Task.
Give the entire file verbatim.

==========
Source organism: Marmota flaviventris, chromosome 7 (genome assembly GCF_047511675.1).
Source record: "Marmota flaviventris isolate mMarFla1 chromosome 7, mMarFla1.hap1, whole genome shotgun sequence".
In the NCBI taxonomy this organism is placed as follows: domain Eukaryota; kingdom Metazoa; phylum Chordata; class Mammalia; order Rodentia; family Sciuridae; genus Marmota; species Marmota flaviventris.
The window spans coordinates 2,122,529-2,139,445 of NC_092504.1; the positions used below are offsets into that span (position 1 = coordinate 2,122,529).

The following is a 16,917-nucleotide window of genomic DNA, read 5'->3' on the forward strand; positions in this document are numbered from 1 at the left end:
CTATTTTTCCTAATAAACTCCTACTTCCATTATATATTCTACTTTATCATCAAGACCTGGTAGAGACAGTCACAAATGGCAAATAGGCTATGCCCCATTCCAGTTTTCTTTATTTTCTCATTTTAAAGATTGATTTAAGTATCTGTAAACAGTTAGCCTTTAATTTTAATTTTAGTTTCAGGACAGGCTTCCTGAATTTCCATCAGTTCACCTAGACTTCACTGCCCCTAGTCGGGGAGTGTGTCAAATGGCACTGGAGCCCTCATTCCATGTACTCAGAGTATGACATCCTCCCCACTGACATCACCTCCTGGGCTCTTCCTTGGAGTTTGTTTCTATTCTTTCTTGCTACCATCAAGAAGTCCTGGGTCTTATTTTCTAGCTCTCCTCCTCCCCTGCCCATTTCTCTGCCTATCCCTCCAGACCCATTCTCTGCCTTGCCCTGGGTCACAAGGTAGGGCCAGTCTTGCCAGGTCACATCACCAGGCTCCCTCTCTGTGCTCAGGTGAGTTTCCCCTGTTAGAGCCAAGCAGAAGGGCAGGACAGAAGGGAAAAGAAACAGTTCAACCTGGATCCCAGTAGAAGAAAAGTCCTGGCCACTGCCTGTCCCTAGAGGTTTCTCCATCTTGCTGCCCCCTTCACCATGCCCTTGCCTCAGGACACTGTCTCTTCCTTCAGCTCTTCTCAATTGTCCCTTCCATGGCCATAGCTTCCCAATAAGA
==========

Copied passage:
Source organism: Marmota flaviventris, chromosome 7 (genome assembly GCF_047511675.1).
Source record: "Marmota flaviventris isolate mMarFla1 chromosome 7, mMarFla1.hap1, whole genome shotgun sequence".
In the NCBI taxonomy this organism is placed as follows: domain Eukaryota; kingdom Metazoa; phylum Chordata; class Mammalia; order Rodentia; family Sciuridae; genus Marmota; species Marmota flaviventris.
The window spans coordinates 2,122,529-2,139,445 of NC_092504.1; the positions used below are offsets into that span (position 1 = coordinate 2,122,529).

The following is a 16,917-nucleotide window of genomic DNA, read 5'->3' on the forward strand; positions in this document are numbered from 1 at the left end:
CTATTTTTCCTAATAAACTCCTACTTCCATTATATATTCTACTTTATCATCAAGACCTGGTAGAGACAGTCACAAATGGCAAATAGGCTATGCCCCATTCCAGTTTTCTTTATTTTCTCATTTTAAAGATTGATTTAAGTATCTGTAAACAGTTAGCCTTTAATTTTAATTTTAGTTTCAGGACAGGCTTCCTGAATTTCCATCAGTTCACCTAGACTTCACTGCCCCTAGTCGGGGAGTGTGTCAAATGGCACTGGAGCCCTCATTCCATGTACTCAGAGTATGACATCCTCCCCACTGACATCACCTCCTGGGCTCTTCCTTGGAGTTTGTTTCTATTCTTTCTTGCTACCATCAAGAAGTCCTGGGTCTTATTTTCTAGCTCTCCTCCTCCCCTGCCCATTTCTCTGCCTATCCCTCCAGACCCATTCTCTGCCTTGCCCTGGGTCACAAGGTAGGGCCAGTCTTGCCAGGTCACATCACCAGGCTCCCTCTCTGTGCTCAGGTGAGTTTCCCCTGTTAGAGCCAAGCAGAAGGGCAGGACAGAAGGGAAAAGAAACAGTTCAACCTGGATCCCAGTAGAAGAAAAGTCCTGGCCACTGCCTGTCCCTAGAGGTTTCTCCATCTTGCTGCCCCCTTCACCATGCCCTTGCCTCAGGACACTGTCTCTTCCTTCAGCTCTTCTCAATTGTCCCTTCCATGGCCATAGCTTCCCAATAAGA